Asian powers spurn German debt on EMU chaos
Asian investors and central banks have begun to sell German bonds and pull out of the eurozone altogether for the first time since the debt crisis began, deeming EU leaders incapable of agreeing on any coherent policy.
By Ambrose Evans-Pritchard
Andrew Roberts, rates chief at Royal Bank of Scotland, said Asia’s exodus marks a dangerous inflexion point in the unfolding drama. “Japanese and Asian investors are for the first time looking at the euro project and saying `I don’t like what I see at all’ and fleeing the whole region.
“The question on everybody’s mind in the debt markets is whether it is time to get out Germany. The European Central Bank has a €2 trillion balance sheet and if the eurozone slides into the abyss, Germany is going to be left holding the baby. We are very close to the point where markets take a close look at this, though we are there yet,” he said.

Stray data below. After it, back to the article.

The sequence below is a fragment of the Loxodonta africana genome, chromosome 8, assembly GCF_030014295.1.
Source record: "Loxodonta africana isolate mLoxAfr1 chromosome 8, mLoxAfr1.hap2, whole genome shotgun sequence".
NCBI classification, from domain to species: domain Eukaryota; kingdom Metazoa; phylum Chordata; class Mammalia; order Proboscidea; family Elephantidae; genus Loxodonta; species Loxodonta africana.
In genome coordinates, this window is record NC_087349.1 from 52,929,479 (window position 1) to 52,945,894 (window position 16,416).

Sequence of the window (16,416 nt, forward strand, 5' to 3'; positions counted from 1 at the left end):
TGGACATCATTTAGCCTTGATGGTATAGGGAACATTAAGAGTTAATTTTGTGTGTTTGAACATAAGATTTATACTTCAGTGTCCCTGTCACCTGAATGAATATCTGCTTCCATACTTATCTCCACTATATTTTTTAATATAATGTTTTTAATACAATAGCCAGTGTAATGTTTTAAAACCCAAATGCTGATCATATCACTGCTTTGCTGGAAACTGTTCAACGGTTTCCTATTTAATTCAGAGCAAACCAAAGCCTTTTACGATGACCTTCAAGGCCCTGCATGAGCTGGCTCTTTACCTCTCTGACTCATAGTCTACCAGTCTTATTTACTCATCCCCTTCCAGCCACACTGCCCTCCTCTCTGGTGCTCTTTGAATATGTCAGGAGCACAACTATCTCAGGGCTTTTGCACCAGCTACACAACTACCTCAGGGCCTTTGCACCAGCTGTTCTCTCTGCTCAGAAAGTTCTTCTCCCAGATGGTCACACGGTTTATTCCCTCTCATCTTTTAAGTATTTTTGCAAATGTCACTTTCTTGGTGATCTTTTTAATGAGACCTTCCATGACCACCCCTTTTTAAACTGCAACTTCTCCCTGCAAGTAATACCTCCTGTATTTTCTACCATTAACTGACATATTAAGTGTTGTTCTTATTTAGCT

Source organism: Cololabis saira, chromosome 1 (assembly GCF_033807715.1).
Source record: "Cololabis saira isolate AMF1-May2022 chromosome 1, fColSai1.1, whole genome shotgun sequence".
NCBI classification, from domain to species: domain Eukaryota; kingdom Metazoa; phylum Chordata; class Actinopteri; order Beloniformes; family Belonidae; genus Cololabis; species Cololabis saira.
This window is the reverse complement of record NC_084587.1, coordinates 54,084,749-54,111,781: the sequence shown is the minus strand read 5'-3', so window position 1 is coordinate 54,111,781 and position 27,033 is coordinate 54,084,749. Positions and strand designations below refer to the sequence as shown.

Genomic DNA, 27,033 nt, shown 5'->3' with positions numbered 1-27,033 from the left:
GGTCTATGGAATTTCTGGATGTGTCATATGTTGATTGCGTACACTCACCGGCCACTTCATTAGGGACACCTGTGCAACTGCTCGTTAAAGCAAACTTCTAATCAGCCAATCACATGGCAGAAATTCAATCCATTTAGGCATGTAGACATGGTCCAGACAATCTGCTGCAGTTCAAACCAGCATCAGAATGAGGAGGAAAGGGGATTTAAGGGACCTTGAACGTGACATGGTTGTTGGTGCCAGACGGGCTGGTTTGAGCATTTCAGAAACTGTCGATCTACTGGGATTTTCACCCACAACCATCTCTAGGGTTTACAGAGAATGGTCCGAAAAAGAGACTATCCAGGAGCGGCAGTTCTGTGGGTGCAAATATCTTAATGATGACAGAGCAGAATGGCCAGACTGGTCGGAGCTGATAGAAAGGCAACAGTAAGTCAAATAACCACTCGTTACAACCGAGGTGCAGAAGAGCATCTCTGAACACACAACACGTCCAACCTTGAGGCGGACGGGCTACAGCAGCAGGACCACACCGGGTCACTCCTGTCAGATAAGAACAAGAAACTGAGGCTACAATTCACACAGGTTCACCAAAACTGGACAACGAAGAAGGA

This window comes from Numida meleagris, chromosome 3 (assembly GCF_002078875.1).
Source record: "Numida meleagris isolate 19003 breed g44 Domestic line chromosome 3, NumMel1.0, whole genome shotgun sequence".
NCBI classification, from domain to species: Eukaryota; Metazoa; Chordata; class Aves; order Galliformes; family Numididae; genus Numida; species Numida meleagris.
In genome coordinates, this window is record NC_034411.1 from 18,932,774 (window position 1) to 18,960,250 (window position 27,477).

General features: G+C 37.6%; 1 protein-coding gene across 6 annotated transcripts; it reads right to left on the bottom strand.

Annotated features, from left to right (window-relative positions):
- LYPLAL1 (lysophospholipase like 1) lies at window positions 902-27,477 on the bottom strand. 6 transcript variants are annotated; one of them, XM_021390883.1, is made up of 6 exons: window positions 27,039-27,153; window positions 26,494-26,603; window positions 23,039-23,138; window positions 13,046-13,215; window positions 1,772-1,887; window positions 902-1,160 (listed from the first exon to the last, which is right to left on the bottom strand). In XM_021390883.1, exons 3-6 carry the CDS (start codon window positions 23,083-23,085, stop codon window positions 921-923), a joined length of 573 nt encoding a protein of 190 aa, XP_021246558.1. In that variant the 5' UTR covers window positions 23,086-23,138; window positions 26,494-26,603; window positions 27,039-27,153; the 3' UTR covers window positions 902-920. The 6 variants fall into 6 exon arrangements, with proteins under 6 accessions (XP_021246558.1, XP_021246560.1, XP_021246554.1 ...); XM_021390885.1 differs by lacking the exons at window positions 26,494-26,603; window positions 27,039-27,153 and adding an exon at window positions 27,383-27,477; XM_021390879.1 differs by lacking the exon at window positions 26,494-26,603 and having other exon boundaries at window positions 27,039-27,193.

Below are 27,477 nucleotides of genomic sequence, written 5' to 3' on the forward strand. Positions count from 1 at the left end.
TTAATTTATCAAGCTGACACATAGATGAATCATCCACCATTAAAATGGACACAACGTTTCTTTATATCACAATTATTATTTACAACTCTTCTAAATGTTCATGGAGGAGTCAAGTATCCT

Jean-Claude Juncker, Eurogroup chief, fueled the fire by warning that Germany is no longer a sound credit with debt of 82pc of GDP. “I think the level of German debt is worrying. Germany has higher debts than Spain,” he said.
“It is comforting to pretend that southerners are lazy and Germans hardworking, but that is not the case,” he said, slamming France and Germany for their “disastrous” handling of the crisis.
German Bunds have already lost their status as Europe’s anchor debt. The yields of non-euro Sweden are now 20 basis lower for the first time in modern history. Danish and UK yields are higher but have closed most of the gap over recent months.